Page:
Alfred Goldie

Alfred William Goldie (10 December 1920, Coseley, Staffordshire – 8 October 2005, Barrow-in-Furness, Cumbria) was an English mathematician.


Goldie was educated at Wolverhampton Grammar School and then read mathematics at St John's College, Cambridge. His studies were interrupted by war work on ballistics with the Armament Research Department of the Ministry of Supply, eventually taking his BA in 1942 and MA in 1946.

Academic career

Goldie became an assistant lecturer at the University of Nottingham in 1946. In 1948 he was appointed lecturer in Pure Mathematics at what was then King's College, Durham (and has been the University of Newcastle upon Tyne since 1963) where he was promoted to senior lecturer in 1958 and reader in algebra in 1960.

In 1963 Goldie was appointed Professor of Pure Mathematics at the University of Leeds. He retired from his chair in 1986 with the title emeritus professor.[1]

Goldie won the 1970 Senior Berwick Prize from the London Mathematical Society, where he also served as vice-president from 1978 to 1980.

Goldie worked in ring theory, where he introduced the notion of the uniform dimension of a module, and the reduced rank of a module. He is well known for Goldie's theorem, which characterizes right Goldie rings. Indeed, his Independent obituary described him as the "Lord of the Rings".[2]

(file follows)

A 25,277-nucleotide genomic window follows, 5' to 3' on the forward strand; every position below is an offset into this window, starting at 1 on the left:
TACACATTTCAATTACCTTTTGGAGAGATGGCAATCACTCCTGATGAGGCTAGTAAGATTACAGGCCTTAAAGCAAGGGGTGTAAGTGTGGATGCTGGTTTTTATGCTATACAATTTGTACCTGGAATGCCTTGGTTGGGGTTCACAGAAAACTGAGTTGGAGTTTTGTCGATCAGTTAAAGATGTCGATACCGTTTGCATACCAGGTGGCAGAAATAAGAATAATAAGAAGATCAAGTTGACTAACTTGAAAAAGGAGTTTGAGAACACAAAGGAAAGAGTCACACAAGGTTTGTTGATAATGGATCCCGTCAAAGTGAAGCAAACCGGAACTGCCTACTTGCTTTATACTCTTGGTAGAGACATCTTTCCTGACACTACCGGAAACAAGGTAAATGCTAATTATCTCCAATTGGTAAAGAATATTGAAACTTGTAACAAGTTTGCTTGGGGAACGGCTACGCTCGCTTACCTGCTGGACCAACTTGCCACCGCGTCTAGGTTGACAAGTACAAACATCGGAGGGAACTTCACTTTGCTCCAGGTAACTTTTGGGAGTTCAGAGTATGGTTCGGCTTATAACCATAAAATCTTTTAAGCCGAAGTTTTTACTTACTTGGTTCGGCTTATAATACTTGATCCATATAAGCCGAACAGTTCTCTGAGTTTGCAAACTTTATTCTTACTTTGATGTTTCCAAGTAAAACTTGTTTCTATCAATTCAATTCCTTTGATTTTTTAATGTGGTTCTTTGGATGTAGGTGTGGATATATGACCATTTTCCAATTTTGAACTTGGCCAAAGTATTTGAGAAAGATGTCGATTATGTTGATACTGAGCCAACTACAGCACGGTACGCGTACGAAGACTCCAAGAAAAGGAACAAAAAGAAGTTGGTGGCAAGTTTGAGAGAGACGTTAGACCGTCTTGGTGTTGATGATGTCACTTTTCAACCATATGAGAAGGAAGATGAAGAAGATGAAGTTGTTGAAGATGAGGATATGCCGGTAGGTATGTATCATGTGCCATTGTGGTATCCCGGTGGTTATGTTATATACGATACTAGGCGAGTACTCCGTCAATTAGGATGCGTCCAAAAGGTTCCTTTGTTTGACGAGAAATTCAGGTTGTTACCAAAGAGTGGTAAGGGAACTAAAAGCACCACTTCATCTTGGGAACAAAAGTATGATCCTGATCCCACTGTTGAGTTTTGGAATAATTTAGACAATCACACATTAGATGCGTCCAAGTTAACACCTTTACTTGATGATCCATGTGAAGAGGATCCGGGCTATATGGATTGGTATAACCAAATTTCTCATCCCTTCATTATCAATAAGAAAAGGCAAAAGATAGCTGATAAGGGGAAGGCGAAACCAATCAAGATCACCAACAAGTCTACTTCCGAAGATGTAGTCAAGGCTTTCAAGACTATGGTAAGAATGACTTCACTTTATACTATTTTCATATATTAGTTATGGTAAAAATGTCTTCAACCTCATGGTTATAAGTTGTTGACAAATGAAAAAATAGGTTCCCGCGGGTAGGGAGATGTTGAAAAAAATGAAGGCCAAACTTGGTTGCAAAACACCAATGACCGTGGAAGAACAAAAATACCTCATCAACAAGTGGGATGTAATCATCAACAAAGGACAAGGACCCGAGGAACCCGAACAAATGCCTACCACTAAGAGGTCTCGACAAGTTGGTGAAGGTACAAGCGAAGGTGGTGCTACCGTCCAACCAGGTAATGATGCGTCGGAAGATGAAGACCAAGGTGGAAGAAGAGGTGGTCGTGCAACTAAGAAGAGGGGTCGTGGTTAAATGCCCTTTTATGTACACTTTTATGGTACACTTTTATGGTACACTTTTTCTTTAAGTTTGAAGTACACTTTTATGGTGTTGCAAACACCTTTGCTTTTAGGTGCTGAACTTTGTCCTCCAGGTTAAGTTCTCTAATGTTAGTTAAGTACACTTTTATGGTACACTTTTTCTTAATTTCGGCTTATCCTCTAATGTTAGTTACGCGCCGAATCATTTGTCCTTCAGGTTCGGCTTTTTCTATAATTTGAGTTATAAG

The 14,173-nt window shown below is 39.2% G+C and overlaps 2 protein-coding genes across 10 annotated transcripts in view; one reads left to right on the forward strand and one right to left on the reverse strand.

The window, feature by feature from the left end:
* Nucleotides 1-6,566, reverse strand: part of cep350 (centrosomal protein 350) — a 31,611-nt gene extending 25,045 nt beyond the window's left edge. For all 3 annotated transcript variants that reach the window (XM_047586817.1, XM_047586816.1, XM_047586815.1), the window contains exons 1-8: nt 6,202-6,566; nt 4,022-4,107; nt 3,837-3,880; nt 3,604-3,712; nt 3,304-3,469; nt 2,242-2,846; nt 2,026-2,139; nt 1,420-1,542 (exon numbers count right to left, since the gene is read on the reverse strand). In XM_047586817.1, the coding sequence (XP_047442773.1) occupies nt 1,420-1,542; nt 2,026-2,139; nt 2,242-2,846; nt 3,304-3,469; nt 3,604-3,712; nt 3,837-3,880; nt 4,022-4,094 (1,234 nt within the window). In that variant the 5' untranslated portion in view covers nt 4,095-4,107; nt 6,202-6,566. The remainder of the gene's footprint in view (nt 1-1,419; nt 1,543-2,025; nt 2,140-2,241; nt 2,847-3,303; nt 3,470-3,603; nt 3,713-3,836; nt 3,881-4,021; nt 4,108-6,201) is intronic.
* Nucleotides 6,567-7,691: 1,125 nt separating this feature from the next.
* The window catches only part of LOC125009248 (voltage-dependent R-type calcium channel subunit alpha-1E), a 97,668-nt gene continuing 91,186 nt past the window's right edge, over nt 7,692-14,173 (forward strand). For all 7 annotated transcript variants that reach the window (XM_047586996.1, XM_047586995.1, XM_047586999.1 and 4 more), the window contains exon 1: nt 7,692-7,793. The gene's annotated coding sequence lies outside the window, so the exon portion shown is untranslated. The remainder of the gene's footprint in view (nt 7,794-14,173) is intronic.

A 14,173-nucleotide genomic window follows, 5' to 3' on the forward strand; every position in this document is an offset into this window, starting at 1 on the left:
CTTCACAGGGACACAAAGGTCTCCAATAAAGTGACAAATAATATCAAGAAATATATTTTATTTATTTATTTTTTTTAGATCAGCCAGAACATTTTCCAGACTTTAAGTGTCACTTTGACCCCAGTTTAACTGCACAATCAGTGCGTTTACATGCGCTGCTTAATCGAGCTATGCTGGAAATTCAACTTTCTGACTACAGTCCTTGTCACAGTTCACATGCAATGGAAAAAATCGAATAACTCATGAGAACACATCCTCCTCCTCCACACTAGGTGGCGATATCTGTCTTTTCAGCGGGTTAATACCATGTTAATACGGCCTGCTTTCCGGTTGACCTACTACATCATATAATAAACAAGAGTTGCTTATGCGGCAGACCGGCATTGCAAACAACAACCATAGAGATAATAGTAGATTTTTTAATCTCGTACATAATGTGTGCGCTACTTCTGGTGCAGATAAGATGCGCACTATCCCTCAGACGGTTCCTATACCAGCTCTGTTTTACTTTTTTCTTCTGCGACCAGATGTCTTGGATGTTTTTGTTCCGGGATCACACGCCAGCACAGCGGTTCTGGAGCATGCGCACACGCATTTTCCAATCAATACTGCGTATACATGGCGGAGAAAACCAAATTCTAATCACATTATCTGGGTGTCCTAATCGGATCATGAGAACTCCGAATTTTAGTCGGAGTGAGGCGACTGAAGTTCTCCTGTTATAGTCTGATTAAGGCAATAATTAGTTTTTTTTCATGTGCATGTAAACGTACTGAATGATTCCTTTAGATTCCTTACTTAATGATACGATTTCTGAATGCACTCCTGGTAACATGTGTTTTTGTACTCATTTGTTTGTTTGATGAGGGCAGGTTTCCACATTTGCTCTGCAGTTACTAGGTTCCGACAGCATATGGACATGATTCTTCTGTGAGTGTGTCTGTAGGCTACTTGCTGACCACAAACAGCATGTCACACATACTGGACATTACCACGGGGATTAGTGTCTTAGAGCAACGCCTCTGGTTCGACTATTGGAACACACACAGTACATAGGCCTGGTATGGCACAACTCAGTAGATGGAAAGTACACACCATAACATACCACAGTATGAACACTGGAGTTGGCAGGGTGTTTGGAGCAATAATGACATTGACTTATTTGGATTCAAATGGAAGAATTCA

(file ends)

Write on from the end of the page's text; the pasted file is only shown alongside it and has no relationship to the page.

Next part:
Personal life

Goldie married Mary Kenyon in 1944. They had three children (from eldest to youngest): Isobel (Carlyle), Helen, and John. Both Isobel and Helen completed PhDs in Geography, while John completed a degree in Music. Mary died in 1995 and in 2002 he married Margaret Turner, who survived him.[2]


  1. "Obituary: Alfred Goldie". University of Leeds. Retrieved 11 September 2016.
  2. J. Chris Robson (1 January 2006). "Alfred W. Goldie: Algebraist 'Lord of the Rings'". The Independent. Retrieved 11 September 2016.
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